More mature citizen, more mature student: North Cobb magnet students travel the world
MARIETTA — About 40 students and teachers from the North Cobb School of International Studies left yesterday for a 10-day trip through Ireland, England and France to experience and learn about other cultures.
Between 35 to more than 100 students go on two or three international field trips every year, according to James Auld, an AP Human Geography teacher who coordinates and leads the international trips for the North Cobb High School magnet program.
About 30 students went to Peru to visit Machu Picchu last winter break and about 45 students went to France, Spain and Morocco last summer.
Next summer, students will visit Turkey, Greece and Italy; a trip is booked for South Africa in summer 2017.
These trips are in addition to an annual trip to Belize Auld takes students in February.
Auld said he schedules trips two or three years in advance and said the average minimum cost is about $2,500 per student, which covers transportation, lodging, an embedded tour director and two-thirds of their meals.
Auld said students pay for their own lunch and lunchtime is free time for the students, during which they are able to explore on their own with some restrictions.
“It’s an independence that comes along with international travel and makes them a more mature citizen and a more mature student,” Auld said.
The trips are extracurricular, Auld said, and about six or seven magnet teachers serve as chaperones.
“The teachers are able to point out and make connections to curriculum while we’re there,” Auld said. “It’s extracurricular only in the sense that there’s no credit given and there’s no grade given, but it’s extremely curricular in that it aligns with our curriculum.”
Megan McMillan of Acworth, 17, graduated from the magnet program on May 19 and is going to the University of Georgia to study wildlife and fishery. She said she went on two trips — one to Belize and one to Germany, Austria, Hungary and the Czech Republic.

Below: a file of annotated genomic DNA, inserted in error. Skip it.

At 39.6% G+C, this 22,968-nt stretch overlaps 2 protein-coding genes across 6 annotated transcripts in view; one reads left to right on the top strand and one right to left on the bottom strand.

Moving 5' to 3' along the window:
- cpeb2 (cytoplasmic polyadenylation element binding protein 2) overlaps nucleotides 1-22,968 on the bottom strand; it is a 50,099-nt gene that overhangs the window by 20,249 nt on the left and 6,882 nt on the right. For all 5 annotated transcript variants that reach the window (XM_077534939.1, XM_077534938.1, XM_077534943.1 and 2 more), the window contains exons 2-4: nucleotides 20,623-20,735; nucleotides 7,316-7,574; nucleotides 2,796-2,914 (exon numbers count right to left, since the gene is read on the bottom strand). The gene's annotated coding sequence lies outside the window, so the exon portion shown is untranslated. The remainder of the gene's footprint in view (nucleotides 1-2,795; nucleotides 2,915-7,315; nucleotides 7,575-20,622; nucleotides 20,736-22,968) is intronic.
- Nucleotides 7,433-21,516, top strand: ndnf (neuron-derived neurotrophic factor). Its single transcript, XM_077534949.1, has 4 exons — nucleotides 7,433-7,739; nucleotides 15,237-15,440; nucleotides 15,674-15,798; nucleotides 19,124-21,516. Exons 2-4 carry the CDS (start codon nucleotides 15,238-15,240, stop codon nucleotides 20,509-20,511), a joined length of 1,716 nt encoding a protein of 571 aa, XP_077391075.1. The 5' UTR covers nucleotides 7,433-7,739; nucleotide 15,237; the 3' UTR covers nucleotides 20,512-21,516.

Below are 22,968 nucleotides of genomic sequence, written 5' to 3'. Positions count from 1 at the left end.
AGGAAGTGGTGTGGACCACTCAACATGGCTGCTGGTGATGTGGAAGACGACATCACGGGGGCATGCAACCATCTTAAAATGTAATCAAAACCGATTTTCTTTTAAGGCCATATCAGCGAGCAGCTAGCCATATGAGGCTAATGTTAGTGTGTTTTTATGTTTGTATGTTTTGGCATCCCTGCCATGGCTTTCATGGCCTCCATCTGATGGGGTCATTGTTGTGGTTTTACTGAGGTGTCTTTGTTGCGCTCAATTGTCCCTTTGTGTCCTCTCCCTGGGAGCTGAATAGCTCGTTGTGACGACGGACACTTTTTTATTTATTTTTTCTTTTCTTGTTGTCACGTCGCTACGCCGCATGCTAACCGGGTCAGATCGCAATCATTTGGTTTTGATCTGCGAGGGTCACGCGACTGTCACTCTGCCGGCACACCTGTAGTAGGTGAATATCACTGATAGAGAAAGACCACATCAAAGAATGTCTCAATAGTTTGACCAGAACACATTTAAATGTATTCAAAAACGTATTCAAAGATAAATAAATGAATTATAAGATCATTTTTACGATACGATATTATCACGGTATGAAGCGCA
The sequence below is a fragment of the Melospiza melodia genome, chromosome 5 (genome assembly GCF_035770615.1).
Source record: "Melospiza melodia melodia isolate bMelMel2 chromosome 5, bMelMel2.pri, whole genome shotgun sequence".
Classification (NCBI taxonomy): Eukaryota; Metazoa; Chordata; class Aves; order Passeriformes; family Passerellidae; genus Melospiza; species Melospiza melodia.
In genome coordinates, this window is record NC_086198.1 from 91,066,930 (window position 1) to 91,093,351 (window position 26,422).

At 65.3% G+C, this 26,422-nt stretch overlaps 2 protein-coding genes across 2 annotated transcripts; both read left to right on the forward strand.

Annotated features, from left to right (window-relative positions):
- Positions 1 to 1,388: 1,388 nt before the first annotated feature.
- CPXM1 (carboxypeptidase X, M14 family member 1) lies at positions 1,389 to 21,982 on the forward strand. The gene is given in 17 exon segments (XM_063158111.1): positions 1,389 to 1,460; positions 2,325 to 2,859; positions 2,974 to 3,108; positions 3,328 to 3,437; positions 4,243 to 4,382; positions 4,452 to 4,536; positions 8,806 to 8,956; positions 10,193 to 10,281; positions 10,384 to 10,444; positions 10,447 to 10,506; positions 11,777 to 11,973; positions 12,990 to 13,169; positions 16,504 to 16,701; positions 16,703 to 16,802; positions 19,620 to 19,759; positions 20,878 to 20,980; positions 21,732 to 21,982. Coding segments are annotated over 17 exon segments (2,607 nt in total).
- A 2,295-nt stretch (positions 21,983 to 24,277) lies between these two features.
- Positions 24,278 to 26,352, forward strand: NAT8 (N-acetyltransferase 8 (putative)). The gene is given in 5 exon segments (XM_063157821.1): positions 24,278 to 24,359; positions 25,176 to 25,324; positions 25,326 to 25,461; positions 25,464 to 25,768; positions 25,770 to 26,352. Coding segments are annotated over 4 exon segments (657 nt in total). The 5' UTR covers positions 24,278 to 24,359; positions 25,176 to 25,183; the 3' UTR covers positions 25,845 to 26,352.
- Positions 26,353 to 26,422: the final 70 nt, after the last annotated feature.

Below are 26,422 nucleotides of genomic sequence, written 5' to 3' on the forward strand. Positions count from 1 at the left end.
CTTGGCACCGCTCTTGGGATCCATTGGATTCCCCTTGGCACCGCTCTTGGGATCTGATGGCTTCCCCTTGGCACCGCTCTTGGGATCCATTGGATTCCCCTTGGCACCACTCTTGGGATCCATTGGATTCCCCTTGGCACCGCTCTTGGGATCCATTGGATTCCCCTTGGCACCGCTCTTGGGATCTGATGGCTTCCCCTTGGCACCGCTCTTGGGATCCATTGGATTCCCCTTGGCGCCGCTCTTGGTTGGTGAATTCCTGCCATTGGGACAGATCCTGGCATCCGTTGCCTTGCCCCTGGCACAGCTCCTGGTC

McMillan said she enjoyed the Belize trip so much she applied for and was offered an internship in that country.
“I actually leave in seven days to go back down to Belize,” McMillan said. “I’ll do some research and tour-guiding and helping out … so, I kind of owe that internship to the fact that I got to go on the trip in February.”
Auld said there are three main components to each trip: cultural immersion, visiting major points of interest and instilling a sense of global citizenship.
Auld said an example of cultural immersion is when they went to Peru and each person was matched one-on-one with someone from a local village.
“We spent half a day there, seeing how they live and asking them questions and interacting with them — their actual culture,” Auld said.
In addition to experiencing the culture, Auld said they also make a point to schedule in the most frequently visited sites wherever they go.
“Like for this upcoming trip: We’ll kiss the Blarney Stone in Ireland, we’ll go the Louvre in Paris (and) we’ll visit a bog in Ireland,” Auld said.
The most important aspect of the trips, Auld said, is the global perspective the students are able to develop.
“It’s an understanding of other people and other parts of the world there’s no way you could (get) from a book,” Auld said. “You can learn about people, but until you talk about them, shop in their shops, eat in their restaurants and sit next to them on the subway in Paris, it becomes real to the point that we hope kids can … become tolerant and appreciative of cultures instead of just knowing them.”
Auld said he sees the effects of the trips on the students’ academic performance. The February trip to Belize, for example, takes place during one of his units — the students who go on the trip perform about 5 percent better on the quiz he gives for that unit compared to the students who don’t go.
“I’d say the maturity with which they approach their studies when they come back — it means something to them,” Auld said. “It’s not just words on a page that they have to read to get a grade.”
McMillan said she believes being a magnet student and going on the trips has helped her grow academically and personally, making her better prepared for college.
“Not many kids can say they have been out of the country twice without their parents,” McMillan said. “I’m more independent, and I’m less afraid to take risks.”
McMillan said she even faced one of her biggest fears — heights — when she climbed to the top of an Incan ruin while in Belize.
“I definitely push myself to take risks and I think that’ll help me a lot in college — not being worried to try new things,” she added.
The 2015-16 school year will be the 10th year of the magnet program at North Cobb High School, which has about 450 students in a given year.
Auld said the program’s international focus is important in today’s world.
“We focus very strongly in our curriculum on teaching a global perspective and matching our education to the needs of students in the 21st century,” Auld said. “We feel strongly that to connect the curriculum to life is essential — to experience what you’re learning in textbooks in the classroom firsthand.”
Auld boasts an AP exam pass rate that is about 30 percent higher than the national average, which is about 50 percent.